Sing For Hope foundation hopes to create social change through art education

After school drama class is precisely what Juan Carlos Salinas’s second and fifth grade students look forward to most come weekday mornings.

“I like how he shows us how to act and he shows us that we should believe in ourselves,” says fifth grader Katherine Lopez.

Salinas is a teaching artist at Sing For Hope, a nonprofit organization exposing underserved communities to the arts throughout New York City.

As a positive escape, Salinas and the young thespians explore themes like immigration and bullying, and they work on self-confidence through numerous drills in class.

“We use the arts to help the kids grow, cultivate an understanding of the world and their surroundings; and show them how to become better people through the arts and how to grow their own artistic talents,” says Salinas.

Those ideas were precisely what laid the framework down when Sing For Hope first came to be.

Then a graduate student at the Julliard School of Music, soprano opera singer Camille Zamora and her close friend Monica Yunus, also a soprano, identified a need for a program that would afford professional artists an opportunity to get involved and give back to the community.

Now, six years later, and with over 1,000 volunteer artists from all artistic disciplines – professionals ranging from musical theater actors to photographers, to makeup artists and musical directors, dancers, writers, radio personalities and even magicians — the organization is leaving a lasting footprint on the communities it serves.

“We said, ‘OK, let’s really create an artist’s peace corps. Let’s pull together a group of volunteers who work in the arts and bring them to places that don’t have access,’” says Zamora. “’Let’s bring these artists to those kids and give them a chance. Let’s say to them: ‘This is yours, also.’”

A Houston, Texas native, Zamora, who grew up listening to her father play the Spanish guitar and dreaming of life in the big city, says the concept was simple: Tap into New York City’s pool of talent and make art available to all at absolutely no cost.

Stephanie Martinez is the nonprofit’s Art U! Program Coordinator, and is responsible for forging the alliances with the schools the organization serves.

“Part of our success is also knowing our limitations, and we want to do things to the best of our abilities,” says Martinez.

A native Miamian of Cuban parents, Martinez also leads the Sing For Hope Youth Chorus twice a week.  A new initiative this year, the chorus is open to all high school students in the New York City area, with audition sign-ups made available online.

“It’s not just about teaching the art form. To us it doesn’t matter if a child is a great singer, what’s important is that we’re using the arts as an outlet,” says Martinez.  “This is a way of giving these young people a voice and to let them know they deserve to be heard.”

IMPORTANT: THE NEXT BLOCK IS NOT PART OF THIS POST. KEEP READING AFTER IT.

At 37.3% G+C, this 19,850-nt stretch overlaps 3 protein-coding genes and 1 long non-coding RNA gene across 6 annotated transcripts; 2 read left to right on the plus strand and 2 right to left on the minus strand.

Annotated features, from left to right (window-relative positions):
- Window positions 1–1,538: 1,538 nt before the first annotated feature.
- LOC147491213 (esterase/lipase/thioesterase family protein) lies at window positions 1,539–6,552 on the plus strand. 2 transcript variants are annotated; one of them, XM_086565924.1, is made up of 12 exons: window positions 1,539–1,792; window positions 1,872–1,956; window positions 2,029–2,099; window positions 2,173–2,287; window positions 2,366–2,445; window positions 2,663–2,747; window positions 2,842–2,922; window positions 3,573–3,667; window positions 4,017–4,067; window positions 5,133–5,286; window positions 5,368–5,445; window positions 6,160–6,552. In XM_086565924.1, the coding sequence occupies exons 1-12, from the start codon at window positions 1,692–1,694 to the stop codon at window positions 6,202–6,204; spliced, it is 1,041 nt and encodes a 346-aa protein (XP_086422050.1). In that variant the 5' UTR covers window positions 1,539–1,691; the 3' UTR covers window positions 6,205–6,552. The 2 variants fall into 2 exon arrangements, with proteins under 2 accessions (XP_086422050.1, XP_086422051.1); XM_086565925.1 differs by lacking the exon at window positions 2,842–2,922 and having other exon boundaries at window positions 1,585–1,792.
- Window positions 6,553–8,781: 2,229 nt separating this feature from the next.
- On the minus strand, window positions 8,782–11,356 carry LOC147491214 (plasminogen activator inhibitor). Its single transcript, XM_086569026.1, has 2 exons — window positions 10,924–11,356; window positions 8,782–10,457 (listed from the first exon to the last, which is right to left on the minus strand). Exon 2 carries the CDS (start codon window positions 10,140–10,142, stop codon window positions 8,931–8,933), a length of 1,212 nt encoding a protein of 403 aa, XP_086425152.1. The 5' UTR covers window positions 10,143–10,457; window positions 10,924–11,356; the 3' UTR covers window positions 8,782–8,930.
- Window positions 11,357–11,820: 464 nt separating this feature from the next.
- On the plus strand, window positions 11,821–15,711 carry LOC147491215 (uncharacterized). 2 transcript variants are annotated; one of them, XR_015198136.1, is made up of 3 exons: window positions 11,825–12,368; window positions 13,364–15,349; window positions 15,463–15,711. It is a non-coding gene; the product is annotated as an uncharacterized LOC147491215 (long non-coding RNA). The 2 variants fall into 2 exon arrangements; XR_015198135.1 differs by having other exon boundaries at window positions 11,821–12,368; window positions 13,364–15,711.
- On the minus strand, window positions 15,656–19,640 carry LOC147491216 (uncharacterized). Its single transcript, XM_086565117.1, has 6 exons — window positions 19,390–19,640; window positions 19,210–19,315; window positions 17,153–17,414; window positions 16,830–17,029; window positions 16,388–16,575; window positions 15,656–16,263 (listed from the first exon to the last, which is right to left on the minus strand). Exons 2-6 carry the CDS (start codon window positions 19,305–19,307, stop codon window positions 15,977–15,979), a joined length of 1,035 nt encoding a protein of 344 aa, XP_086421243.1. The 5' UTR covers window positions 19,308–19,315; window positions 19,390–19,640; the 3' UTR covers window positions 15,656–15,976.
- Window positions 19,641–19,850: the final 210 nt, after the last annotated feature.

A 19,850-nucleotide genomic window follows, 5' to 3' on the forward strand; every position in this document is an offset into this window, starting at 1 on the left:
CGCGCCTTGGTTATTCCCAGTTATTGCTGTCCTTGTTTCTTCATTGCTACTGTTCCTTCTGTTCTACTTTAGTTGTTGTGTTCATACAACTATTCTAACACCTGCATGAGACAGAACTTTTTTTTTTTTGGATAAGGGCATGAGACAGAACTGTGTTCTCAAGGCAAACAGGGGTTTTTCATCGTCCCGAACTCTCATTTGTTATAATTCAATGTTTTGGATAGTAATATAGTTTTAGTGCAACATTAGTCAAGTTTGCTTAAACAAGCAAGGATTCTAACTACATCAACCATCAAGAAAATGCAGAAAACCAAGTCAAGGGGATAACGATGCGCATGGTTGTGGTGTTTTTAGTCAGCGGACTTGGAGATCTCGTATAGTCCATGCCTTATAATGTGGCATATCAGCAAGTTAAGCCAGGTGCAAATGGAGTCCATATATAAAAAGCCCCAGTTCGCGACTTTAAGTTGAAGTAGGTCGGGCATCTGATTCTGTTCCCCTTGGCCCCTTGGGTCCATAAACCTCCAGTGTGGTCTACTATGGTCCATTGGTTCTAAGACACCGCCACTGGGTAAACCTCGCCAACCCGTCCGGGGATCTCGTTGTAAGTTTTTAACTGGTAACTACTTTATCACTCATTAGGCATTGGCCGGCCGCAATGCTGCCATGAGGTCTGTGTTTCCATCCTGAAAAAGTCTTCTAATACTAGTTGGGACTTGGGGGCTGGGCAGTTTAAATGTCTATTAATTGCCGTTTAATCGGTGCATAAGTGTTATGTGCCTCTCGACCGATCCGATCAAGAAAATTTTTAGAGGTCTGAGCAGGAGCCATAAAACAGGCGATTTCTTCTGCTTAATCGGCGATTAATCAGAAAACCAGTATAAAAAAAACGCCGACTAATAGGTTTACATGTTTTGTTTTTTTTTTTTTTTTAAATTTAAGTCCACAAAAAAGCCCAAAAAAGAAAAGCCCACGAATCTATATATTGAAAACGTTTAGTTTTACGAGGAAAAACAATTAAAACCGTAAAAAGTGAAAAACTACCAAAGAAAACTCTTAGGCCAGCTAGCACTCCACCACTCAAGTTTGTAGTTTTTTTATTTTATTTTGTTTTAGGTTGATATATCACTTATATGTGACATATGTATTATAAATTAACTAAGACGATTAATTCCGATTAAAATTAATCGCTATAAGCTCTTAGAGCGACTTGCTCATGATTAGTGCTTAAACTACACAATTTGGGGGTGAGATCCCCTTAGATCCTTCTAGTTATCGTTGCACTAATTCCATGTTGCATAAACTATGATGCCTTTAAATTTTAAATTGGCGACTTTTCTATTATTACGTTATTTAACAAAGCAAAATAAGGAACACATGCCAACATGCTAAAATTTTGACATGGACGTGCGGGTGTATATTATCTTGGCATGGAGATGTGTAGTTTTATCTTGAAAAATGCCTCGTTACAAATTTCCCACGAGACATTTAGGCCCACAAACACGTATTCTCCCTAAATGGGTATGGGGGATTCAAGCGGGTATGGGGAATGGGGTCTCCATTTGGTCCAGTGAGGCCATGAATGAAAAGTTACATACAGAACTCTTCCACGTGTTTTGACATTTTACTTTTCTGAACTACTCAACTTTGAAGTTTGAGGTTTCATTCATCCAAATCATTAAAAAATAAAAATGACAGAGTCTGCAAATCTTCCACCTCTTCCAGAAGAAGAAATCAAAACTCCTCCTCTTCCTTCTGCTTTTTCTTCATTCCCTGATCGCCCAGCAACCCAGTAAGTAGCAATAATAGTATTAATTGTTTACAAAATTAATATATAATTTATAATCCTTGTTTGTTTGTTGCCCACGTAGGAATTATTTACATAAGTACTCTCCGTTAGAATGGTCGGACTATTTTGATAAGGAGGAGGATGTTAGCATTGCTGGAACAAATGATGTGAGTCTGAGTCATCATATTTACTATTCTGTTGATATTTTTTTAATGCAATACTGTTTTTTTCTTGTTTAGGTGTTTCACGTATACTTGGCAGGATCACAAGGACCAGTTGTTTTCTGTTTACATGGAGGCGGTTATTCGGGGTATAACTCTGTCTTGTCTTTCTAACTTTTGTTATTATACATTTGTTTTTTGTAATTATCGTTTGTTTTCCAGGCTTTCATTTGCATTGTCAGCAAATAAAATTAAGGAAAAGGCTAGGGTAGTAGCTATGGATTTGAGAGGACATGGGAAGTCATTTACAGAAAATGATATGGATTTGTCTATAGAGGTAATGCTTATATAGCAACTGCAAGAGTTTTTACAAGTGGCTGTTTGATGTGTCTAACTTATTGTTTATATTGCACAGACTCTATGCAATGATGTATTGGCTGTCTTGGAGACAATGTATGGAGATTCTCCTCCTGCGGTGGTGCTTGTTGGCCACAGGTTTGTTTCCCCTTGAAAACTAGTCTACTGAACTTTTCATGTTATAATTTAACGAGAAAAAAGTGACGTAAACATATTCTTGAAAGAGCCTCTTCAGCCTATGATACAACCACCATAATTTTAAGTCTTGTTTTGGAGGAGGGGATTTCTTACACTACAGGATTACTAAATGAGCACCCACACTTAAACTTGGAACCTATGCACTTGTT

This past year, Sing For Hope enjoyed a presence at eight different locations around New York City, offering year-long school programs aside from bedside concerts at local hospitals and several other community-based programs, like the Sing for Hope’s Pop-Up Pianos initiative.

Come each summer, through this program donated, restored pianos are placed throughout New York City open spaces and used for concerts or for anyone to just come and play. The pianos are then donated to schools and community centers – helping to revitalize these entire communities, says Zamora.

“The arts can be transformative,” she adds. “Ninety-nine percent of our students are children of color, they’re dealing with difficult issues of racism and of poverty and of lack of educational opportunity, and for us to bring art to them…and say: ‘This is a way for you to envision a different future, a better future. It’s a very palpable and powerful thing.”

Currently, the organization reaches as many as 400 patients and caregivers and more than 500 under-resourced students in the 8-18 age range in a given week, but Zamora guesstimates that this is only the beginning.

In the meantime, and back at one of Salinas’s Brooklyn after-school drama classes, the hard work continues.

“Sing for Hope is important because it does get the kids to focus on the world at large and say: “If I want to change something in the world, I can do that. It’s not something that’s daunting or big…and even if I don’t end poverty, I can do something about poverty. I may not be able to end bullying but I can do something to help reduce it,” says Salinas.

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